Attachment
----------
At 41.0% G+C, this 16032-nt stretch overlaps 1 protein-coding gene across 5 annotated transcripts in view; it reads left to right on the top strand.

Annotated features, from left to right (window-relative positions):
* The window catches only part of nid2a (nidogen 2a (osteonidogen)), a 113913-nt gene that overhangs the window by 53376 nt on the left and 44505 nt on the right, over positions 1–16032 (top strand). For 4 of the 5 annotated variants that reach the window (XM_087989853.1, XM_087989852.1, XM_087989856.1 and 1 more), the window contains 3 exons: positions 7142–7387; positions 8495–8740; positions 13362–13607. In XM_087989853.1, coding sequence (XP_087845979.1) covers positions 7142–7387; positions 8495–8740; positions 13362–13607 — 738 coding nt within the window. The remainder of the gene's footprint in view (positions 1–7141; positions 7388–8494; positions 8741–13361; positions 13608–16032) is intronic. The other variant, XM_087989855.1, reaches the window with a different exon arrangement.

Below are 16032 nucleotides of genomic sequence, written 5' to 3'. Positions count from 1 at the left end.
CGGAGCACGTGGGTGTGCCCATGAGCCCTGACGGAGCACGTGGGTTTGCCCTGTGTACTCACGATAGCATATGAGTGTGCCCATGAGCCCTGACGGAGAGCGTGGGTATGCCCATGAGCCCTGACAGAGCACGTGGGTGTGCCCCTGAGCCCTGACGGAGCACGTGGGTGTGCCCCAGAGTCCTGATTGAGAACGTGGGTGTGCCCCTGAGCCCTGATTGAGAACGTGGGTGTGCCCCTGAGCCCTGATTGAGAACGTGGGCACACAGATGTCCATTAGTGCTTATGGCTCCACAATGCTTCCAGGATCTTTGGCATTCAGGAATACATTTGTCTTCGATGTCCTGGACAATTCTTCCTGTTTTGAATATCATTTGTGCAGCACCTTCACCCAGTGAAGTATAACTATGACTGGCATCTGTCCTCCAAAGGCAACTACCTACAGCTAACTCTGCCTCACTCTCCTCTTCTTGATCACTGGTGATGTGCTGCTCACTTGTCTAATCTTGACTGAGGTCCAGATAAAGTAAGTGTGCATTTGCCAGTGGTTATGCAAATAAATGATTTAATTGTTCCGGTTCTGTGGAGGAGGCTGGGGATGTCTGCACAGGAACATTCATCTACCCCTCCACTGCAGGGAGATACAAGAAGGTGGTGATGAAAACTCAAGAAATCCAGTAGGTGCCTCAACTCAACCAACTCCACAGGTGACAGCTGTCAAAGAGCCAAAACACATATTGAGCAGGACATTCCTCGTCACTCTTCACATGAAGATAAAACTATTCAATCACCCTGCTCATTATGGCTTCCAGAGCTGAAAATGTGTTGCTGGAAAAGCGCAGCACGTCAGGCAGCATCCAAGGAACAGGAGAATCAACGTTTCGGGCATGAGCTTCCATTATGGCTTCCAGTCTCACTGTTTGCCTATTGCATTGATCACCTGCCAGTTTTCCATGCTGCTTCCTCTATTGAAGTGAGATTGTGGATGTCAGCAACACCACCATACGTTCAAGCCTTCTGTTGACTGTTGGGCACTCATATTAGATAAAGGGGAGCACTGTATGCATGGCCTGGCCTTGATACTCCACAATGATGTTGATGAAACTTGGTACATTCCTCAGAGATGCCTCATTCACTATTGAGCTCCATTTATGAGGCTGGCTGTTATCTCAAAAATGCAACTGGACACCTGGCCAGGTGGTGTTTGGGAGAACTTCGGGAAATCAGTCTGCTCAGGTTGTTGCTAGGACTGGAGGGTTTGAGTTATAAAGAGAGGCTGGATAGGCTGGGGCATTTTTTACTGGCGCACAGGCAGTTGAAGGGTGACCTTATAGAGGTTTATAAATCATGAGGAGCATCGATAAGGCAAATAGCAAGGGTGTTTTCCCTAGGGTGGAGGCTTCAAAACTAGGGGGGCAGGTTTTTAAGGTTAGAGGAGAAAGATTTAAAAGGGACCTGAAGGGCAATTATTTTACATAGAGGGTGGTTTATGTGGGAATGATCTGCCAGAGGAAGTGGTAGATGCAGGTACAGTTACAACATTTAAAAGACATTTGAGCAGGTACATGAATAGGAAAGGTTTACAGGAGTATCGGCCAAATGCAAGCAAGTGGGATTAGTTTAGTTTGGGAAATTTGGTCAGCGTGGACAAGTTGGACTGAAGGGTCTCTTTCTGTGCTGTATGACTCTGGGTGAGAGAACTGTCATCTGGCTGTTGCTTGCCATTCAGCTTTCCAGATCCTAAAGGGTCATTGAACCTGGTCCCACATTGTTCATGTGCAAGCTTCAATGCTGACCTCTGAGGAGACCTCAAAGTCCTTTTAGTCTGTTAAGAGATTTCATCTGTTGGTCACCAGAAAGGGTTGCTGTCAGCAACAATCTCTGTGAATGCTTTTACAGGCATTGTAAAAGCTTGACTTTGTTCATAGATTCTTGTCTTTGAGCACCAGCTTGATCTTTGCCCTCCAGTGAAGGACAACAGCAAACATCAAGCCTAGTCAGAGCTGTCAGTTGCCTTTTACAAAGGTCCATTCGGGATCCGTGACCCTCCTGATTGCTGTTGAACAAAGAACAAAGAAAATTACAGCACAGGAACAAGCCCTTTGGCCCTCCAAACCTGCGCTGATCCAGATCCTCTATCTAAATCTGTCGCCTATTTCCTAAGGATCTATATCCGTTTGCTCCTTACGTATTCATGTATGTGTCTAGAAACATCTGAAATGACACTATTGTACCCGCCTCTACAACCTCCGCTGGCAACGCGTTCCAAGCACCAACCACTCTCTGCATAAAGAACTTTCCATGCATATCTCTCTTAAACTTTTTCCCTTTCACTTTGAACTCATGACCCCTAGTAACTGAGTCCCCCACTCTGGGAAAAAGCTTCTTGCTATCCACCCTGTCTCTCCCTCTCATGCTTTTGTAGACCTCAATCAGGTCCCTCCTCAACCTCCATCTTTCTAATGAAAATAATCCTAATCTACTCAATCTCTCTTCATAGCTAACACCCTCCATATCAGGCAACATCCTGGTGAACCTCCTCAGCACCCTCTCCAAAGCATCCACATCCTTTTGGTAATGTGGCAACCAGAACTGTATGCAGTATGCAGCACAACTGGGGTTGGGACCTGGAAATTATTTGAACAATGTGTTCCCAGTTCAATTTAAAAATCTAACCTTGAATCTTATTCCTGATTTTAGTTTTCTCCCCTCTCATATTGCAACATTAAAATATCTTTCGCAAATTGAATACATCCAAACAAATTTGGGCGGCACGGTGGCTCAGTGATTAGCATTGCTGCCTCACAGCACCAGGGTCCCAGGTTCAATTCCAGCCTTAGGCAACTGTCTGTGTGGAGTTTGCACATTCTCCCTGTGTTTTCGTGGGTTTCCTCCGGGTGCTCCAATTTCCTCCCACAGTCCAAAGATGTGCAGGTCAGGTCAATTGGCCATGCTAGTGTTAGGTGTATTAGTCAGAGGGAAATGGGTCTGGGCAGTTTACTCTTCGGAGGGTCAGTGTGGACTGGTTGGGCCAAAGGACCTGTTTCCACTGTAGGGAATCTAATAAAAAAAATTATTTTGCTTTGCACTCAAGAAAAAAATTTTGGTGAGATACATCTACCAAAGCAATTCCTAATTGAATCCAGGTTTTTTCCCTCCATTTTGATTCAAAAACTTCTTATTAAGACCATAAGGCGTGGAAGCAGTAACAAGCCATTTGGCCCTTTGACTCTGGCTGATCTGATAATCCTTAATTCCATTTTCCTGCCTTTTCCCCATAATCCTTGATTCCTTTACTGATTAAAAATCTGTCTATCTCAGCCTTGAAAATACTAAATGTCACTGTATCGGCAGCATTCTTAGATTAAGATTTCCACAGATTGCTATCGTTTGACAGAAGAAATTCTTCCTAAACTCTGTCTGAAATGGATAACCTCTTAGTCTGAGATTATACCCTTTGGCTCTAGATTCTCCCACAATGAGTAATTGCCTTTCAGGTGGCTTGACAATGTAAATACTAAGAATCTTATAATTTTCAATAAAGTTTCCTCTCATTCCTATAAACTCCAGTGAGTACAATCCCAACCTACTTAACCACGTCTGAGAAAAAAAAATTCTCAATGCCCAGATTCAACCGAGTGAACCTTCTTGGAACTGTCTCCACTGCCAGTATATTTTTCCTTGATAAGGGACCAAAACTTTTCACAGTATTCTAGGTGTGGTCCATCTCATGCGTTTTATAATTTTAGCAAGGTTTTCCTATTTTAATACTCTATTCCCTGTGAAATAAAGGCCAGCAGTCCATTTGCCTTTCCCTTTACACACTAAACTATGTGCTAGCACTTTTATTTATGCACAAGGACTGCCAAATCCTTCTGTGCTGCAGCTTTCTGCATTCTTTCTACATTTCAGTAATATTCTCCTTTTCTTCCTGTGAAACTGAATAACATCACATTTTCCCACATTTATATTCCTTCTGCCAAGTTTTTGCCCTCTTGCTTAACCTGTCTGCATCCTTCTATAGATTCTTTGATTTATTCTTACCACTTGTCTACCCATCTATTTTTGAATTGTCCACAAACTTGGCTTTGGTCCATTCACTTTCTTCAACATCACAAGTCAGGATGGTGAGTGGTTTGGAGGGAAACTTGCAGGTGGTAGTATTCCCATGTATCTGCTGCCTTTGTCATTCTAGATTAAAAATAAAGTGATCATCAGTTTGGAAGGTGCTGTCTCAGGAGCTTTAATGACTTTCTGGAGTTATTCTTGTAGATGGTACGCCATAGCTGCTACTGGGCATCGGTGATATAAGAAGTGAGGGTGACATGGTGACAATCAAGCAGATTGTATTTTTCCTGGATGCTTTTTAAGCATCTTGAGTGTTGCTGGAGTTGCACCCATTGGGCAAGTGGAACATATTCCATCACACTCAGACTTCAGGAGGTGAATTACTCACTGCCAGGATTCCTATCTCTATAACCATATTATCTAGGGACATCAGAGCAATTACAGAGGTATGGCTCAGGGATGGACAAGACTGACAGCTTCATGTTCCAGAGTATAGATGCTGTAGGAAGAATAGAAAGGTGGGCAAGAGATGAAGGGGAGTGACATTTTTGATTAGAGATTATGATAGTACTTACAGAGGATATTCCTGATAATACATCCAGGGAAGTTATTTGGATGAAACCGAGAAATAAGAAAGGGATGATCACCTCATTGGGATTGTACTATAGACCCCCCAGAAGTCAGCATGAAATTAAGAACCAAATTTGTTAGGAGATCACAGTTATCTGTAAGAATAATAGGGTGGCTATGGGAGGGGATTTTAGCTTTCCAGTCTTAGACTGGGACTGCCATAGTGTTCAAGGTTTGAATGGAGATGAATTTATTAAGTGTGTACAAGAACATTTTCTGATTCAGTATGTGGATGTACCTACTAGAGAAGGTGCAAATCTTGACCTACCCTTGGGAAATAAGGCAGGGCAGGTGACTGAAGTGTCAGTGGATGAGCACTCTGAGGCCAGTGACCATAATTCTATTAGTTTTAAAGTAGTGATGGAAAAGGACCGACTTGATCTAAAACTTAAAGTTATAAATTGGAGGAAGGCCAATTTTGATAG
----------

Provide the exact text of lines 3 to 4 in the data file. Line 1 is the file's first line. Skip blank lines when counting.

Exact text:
* The window catches only part of nid2a (nidogen 2a (osteonidogen)), a 113913-nt gene that overhangs the window by 53376 nt on the left and 44505 nt on the right, over positions 1–16032 (top strand). For 4 of the 5 annotated variants that reach the window (XM_087989853.1, XM_087989852.1, XM_087989856.1 and 1 more), the window contains 3 exons: positions 7142–7387; positions 8495–8740; positions 13362–13607. In XM_087989853.1, coding sequence (XP_087845979.1) covers positions 7142–7387; positions 8495–8740; positions 13362–13607 — 738 coding nt within the window. The remainder of the gene's footprint in view (positions 1–7141; positions 7388–8494; positions 8741–13361; positions 13608–16032) is intronic. The other variant, XM_087989855.1, reaches the window with a different exon arrangement.

Below are 16032 nucleotides of genomic sequence, written 5' to 3'. Positions count from 1 at the left end.